What Would Seth Godin Do – WordPress plugin patch

This patch can be applied to version 1.5 of WWSG – if You use other version, more recent, You need to change this by hand, using idea from this patch.

I do use WordPress on few sites and I like it. Well, it is not ideal, but it has very strong community, which makes WP perfect tool for blogging.

Community provided plugins are great, and one of them which I use on each site is What Would Seth Godin Do. This plugin shows each new visitor short message. Message invites to subscribe to RSS feed, or whatever else blog author will configure.

New visitors are recognized by cookies and message can be placed on the post beginning or end. Trouble strikes when You put this message ahead post and user does not support cookies. Then every time post will begin with If you’re new here, you may want to subscribe to my RSS feed. Thanks for visiting! in default WWSGD setup. So what, You ask? One of those users is Googlebot, and believe You don’t want him to see this.

Now (short) story time. I have setup 30 Day Trial blog to document my progress with different attempts on self improvement. Of course I have setup WWSGD and this time I was using message box before post. After few days I was checking if my site got indexed by Google and:

What Google see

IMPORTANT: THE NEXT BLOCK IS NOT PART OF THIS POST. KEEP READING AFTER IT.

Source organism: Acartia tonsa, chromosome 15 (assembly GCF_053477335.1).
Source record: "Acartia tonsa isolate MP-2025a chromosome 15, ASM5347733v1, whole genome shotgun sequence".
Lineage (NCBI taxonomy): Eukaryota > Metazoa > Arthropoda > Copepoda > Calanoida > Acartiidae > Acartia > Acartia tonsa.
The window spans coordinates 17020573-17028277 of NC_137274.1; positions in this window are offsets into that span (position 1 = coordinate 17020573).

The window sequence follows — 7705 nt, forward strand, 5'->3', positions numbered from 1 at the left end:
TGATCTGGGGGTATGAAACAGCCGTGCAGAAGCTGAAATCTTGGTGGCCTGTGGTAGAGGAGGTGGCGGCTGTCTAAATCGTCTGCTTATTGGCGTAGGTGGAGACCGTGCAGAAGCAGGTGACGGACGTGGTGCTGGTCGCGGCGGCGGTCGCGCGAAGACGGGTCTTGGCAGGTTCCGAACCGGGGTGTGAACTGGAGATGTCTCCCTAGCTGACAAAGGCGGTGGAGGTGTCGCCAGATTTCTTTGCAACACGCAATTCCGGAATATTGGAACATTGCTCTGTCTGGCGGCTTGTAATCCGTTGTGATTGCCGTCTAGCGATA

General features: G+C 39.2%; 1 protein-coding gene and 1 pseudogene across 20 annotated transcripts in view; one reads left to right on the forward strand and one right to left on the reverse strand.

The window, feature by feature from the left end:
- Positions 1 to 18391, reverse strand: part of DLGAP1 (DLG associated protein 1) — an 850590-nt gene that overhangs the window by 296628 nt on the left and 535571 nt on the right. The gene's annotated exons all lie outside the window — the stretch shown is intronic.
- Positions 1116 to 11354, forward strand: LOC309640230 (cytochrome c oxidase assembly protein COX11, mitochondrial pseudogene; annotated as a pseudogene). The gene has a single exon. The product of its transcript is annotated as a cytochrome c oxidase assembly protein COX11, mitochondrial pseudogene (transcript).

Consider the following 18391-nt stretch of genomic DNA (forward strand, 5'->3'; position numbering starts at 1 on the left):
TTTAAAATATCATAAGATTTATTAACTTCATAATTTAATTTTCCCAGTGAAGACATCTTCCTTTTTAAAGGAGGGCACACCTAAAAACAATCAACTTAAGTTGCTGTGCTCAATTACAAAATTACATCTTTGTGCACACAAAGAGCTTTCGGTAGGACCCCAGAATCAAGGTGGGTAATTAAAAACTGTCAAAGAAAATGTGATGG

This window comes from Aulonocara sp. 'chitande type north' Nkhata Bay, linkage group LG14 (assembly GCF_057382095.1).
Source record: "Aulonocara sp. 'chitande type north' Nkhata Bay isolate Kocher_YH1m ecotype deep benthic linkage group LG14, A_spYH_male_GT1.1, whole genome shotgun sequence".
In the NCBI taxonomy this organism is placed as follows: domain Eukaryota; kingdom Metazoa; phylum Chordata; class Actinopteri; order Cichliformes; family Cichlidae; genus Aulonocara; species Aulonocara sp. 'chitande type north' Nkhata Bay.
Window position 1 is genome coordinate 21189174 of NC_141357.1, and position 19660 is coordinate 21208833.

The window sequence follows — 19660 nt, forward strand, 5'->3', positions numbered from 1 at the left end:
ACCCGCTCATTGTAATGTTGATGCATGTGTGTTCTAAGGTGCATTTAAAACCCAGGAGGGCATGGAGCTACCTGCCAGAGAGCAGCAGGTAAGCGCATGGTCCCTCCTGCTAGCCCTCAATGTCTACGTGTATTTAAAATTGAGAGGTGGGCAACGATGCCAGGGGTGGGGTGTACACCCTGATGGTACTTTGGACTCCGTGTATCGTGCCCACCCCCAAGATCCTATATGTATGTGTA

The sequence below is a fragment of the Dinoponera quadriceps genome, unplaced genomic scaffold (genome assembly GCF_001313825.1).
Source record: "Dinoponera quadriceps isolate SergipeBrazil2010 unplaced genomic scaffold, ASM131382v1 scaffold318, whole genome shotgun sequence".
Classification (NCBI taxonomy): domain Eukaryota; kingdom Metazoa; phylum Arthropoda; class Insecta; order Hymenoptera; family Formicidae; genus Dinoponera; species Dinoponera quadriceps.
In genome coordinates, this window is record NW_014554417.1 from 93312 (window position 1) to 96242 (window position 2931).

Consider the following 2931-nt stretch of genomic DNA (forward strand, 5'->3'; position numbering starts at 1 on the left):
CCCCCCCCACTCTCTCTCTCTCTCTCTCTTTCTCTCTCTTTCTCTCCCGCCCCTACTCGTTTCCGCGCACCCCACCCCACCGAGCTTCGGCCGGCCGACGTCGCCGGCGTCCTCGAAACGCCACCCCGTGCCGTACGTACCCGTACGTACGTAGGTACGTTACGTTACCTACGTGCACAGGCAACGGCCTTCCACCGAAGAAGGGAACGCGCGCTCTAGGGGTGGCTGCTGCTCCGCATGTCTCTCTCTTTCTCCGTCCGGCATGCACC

What Does Google See - Can You Spot a Pattern?

My incentive to grab RSS feed has become main part of excerpt served by Google in search results. Not good. But. It is enough to skip this message for Googlebot and… We have simple patch:

Index: what_would_seth_godin_do.php
--- what_would_seth_godin_do.php        (revision 42)
+++ what_would_seth_godin_do.php        (working copy)
@@ -120,11 +120,16 @@

+//Skip Google bot - do not offer Google opportunity to sign to Your feed ;)
+function skip_this_user_agent() {
+       return 0 != preg_match( "/Googlebot/", $_SERVER['HTTP_USER_AGENT'] );
 function wwsgd_message_filter($content = '')
        global $wwsgd_visits, $wwsgd_settings, $wwsgd_messagedisplayed;

-       if ($wwsgd_messagedisplayed || is_feed())
+       if ($wwsgd_messagedisplayed || is_feed() || skip_this_user_agent() )
                return $content;

Of course it could check against more User Agent strings (Ask, Live.com, others?) but who cares :) It works for me: